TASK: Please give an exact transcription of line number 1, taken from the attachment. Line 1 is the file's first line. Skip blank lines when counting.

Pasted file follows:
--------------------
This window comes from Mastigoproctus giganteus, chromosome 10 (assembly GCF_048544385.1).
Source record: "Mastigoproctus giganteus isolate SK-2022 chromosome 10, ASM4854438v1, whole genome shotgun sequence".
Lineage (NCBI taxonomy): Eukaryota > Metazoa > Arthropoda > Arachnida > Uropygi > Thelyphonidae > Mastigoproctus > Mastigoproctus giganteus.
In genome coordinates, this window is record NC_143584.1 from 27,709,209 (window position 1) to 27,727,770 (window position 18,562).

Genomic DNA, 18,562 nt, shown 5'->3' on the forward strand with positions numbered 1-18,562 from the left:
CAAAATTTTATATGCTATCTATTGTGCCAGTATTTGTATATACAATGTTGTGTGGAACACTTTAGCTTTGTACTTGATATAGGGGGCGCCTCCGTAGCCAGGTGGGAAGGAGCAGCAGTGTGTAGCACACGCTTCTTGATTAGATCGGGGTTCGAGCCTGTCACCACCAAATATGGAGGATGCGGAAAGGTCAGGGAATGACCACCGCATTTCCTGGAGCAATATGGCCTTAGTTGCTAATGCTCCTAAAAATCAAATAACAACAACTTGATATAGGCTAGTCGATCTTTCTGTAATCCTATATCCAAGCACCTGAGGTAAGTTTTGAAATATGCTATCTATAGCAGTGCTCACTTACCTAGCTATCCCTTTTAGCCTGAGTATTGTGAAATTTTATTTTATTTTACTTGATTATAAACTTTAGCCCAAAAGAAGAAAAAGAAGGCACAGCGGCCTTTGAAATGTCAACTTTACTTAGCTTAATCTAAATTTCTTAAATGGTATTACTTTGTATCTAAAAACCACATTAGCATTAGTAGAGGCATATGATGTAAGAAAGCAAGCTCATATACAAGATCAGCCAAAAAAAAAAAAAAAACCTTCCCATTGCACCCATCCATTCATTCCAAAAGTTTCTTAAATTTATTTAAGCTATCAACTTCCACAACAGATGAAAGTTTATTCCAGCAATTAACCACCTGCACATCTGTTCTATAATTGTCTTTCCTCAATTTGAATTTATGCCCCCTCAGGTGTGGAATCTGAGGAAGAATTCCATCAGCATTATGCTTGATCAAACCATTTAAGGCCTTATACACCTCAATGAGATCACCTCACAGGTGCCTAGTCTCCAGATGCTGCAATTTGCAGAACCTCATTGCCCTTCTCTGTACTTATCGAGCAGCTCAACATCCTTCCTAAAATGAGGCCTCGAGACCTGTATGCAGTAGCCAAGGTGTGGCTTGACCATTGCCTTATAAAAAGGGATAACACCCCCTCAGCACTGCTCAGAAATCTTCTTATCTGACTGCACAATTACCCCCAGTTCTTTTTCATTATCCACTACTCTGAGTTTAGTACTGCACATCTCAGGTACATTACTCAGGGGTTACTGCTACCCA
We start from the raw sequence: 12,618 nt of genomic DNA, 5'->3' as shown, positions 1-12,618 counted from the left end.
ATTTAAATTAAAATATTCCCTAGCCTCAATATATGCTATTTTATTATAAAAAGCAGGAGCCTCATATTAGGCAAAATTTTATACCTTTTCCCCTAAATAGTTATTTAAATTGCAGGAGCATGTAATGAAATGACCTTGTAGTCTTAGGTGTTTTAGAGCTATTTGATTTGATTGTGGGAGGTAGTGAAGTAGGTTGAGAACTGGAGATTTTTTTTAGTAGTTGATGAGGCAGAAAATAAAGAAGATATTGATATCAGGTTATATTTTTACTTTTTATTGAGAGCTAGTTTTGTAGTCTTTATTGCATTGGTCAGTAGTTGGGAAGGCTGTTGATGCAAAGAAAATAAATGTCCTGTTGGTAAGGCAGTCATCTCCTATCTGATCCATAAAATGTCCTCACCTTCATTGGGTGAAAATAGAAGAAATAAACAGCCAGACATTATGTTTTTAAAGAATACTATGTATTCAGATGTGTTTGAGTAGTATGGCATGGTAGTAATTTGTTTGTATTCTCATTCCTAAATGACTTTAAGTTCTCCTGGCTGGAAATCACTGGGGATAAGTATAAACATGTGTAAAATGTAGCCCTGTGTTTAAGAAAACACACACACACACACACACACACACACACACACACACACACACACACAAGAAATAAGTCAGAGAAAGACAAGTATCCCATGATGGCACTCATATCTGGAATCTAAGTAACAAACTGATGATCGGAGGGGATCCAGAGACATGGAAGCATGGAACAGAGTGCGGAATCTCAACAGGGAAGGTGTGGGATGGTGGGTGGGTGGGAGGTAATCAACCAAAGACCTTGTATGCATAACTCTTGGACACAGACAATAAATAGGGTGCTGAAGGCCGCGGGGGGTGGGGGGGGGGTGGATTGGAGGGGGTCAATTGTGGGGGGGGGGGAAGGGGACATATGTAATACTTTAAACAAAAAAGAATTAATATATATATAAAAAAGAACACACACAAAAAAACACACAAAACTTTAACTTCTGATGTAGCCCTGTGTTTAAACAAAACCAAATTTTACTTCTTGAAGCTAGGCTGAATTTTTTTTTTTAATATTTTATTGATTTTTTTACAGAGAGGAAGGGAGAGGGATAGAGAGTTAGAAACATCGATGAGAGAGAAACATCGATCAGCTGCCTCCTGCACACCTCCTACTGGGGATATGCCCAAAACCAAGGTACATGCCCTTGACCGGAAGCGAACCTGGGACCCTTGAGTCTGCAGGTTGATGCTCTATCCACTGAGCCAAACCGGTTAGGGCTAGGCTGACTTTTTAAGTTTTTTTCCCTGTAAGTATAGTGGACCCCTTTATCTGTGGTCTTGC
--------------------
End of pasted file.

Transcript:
This window comes from Mastigoproctus giganteus, chromosome 10 (assembly GCF_048544385.1).